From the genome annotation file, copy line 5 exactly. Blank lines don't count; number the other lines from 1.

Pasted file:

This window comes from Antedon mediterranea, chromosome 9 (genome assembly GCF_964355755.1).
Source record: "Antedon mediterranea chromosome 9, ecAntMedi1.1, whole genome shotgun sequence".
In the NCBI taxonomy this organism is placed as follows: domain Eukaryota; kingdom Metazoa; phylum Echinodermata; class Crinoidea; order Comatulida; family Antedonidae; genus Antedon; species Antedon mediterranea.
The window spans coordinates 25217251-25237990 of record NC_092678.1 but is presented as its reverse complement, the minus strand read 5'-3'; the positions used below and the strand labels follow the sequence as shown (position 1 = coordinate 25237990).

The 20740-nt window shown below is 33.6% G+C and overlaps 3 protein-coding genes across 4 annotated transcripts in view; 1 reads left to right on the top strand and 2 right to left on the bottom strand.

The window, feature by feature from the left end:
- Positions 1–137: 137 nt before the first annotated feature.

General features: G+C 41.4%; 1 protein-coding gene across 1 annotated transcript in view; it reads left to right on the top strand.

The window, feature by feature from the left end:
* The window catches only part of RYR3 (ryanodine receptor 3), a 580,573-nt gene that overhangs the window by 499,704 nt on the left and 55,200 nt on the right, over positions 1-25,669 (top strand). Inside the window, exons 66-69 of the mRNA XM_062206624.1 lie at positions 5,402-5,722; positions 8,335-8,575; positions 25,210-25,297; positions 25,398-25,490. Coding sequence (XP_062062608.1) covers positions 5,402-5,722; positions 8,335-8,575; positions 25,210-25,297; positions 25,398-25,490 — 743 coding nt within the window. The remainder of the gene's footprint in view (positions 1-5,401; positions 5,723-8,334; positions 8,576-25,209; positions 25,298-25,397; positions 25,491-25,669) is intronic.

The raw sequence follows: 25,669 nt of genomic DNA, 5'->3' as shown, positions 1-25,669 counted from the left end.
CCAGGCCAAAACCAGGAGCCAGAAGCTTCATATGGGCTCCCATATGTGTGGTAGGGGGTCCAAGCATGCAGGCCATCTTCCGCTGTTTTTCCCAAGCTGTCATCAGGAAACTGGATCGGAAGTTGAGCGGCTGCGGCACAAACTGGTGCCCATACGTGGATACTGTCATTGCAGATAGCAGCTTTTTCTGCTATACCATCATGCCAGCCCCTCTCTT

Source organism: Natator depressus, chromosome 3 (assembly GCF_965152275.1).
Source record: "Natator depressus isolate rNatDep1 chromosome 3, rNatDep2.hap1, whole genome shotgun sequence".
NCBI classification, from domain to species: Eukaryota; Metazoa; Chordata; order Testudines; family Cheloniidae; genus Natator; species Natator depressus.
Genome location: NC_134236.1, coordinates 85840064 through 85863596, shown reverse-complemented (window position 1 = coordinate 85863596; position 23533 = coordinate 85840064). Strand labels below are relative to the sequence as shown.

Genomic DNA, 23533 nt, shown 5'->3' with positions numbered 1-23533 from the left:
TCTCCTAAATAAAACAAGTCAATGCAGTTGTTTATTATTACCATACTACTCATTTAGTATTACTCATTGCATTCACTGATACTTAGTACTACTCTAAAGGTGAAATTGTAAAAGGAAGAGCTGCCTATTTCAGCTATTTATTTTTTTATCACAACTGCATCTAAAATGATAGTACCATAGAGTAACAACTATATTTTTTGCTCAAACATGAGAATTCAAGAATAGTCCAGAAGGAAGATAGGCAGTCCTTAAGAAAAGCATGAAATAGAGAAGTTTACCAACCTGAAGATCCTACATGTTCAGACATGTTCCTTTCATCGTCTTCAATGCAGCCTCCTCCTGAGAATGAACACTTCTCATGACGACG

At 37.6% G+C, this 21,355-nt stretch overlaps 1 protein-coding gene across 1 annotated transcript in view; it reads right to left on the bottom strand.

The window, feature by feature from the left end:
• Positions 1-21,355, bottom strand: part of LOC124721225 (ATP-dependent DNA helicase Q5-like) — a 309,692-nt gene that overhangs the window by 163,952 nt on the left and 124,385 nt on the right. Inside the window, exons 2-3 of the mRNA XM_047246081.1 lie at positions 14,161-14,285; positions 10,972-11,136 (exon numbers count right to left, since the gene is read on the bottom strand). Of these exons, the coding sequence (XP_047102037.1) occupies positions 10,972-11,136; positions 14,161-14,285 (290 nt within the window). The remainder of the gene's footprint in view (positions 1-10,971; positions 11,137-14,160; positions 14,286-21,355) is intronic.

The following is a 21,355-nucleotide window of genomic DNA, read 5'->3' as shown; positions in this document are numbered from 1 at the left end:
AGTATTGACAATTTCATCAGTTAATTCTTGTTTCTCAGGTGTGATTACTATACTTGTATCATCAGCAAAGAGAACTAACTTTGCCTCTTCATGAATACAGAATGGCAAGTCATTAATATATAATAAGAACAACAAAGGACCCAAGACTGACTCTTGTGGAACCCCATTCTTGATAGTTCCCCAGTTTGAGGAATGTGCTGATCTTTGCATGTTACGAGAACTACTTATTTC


The 20740-nt window shown below is 33.6% G+C and overlaps 3 protein-coding genes across 4 annotated transcripts in view; 1 reads left to right on the top strand and 2 right to left on the bottom strand.